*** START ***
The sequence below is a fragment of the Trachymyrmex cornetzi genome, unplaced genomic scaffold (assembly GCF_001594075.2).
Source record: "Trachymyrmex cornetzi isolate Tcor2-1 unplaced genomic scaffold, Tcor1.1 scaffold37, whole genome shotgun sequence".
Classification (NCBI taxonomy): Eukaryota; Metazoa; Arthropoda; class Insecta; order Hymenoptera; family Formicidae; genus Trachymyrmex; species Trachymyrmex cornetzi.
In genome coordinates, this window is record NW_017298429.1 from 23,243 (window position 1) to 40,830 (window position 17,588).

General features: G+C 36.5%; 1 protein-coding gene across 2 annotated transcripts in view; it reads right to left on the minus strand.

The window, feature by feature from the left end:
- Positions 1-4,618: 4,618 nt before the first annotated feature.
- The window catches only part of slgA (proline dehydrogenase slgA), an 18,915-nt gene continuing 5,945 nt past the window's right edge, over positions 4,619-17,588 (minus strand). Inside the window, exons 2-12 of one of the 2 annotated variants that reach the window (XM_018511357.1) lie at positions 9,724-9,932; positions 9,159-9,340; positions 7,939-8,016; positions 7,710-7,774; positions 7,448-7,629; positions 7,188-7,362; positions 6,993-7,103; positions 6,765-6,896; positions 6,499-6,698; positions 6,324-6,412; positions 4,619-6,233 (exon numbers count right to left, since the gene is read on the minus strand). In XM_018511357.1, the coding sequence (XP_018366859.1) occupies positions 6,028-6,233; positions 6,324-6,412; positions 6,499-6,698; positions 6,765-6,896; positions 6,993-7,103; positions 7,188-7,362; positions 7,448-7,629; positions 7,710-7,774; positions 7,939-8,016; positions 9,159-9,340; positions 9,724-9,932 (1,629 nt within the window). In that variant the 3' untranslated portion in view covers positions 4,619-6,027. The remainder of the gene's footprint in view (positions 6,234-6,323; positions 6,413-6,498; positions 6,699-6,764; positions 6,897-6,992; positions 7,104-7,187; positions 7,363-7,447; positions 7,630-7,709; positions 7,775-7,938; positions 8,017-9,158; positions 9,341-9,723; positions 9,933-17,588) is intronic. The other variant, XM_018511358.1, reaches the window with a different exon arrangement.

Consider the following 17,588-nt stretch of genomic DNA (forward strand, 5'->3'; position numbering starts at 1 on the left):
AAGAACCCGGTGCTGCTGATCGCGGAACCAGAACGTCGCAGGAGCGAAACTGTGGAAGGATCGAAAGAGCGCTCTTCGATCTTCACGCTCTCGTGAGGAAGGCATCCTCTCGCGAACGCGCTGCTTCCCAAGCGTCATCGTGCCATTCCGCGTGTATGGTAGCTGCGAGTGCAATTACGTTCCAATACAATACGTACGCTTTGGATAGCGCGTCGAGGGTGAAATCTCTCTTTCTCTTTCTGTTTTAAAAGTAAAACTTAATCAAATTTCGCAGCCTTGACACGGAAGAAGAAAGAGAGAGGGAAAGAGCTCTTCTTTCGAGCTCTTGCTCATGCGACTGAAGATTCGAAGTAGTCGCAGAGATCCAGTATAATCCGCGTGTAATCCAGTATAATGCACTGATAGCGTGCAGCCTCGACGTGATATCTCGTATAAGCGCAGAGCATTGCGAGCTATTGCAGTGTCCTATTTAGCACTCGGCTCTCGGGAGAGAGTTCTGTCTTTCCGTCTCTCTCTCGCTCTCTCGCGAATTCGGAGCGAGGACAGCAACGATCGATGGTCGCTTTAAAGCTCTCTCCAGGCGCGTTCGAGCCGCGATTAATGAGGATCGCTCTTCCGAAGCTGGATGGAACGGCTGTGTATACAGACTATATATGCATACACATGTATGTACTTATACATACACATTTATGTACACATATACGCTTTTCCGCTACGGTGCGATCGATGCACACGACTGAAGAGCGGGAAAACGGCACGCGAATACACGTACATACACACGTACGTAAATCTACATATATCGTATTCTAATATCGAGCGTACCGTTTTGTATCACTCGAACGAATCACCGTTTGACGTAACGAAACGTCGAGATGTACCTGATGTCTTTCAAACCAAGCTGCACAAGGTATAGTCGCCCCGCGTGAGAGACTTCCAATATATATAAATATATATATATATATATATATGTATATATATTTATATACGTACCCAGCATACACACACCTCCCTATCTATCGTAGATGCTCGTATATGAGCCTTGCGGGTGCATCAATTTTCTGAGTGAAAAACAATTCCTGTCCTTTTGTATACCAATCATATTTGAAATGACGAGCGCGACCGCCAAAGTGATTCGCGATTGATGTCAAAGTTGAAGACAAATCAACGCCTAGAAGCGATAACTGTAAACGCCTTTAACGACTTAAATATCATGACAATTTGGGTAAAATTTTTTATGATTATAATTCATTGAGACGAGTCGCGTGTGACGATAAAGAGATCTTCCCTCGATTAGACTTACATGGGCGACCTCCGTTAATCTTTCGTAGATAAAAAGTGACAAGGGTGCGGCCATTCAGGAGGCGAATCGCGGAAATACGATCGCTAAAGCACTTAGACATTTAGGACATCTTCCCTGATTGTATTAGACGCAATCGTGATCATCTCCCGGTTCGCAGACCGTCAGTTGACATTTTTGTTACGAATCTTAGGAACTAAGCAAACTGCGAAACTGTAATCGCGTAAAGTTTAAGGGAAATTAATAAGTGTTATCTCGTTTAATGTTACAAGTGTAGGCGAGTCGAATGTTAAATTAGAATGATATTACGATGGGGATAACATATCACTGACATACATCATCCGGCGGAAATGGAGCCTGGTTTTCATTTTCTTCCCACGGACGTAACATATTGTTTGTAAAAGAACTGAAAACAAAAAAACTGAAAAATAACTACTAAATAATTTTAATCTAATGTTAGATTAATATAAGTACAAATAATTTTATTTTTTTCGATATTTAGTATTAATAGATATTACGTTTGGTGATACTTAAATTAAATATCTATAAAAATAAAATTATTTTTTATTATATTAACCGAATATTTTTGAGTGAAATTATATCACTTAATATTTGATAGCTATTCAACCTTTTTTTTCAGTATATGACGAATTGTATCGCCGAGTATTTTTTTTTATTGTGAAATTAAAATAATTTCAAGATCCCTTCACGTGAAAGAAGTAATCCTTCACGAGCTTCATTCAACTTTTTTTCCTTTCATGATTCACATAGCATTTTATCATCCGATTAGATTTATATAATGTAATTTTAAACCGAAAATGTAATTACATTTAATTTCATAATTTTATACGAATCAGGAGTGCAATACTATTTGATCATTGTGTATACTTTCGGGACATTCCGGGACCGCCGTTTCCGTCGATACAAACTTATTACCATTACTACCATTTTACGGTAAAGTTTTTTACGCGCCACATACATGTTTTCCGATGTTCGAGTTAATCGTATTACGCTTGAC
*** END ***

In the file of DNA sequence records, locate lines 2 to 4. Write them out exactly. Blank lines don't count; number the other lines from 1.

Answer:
Source record: "Trachymyrmex cornetzi isolate Tcor2-1 unplaced genomic scaffold, Tcor1.1 scaffold37, whole genome shotgun sequence".
Classification (NCBI taxonomy): Eukaryota; Metazoa; Arthropoda; class Insecta; order Hymenoptera; family Formicidae; genus Trachymyrmex; species Trachymyrmex cornetzi.
In genome coordinates, this window is record NW_017298429.1 from 23,243 (window position 1) to 40,830 (window position 17,588).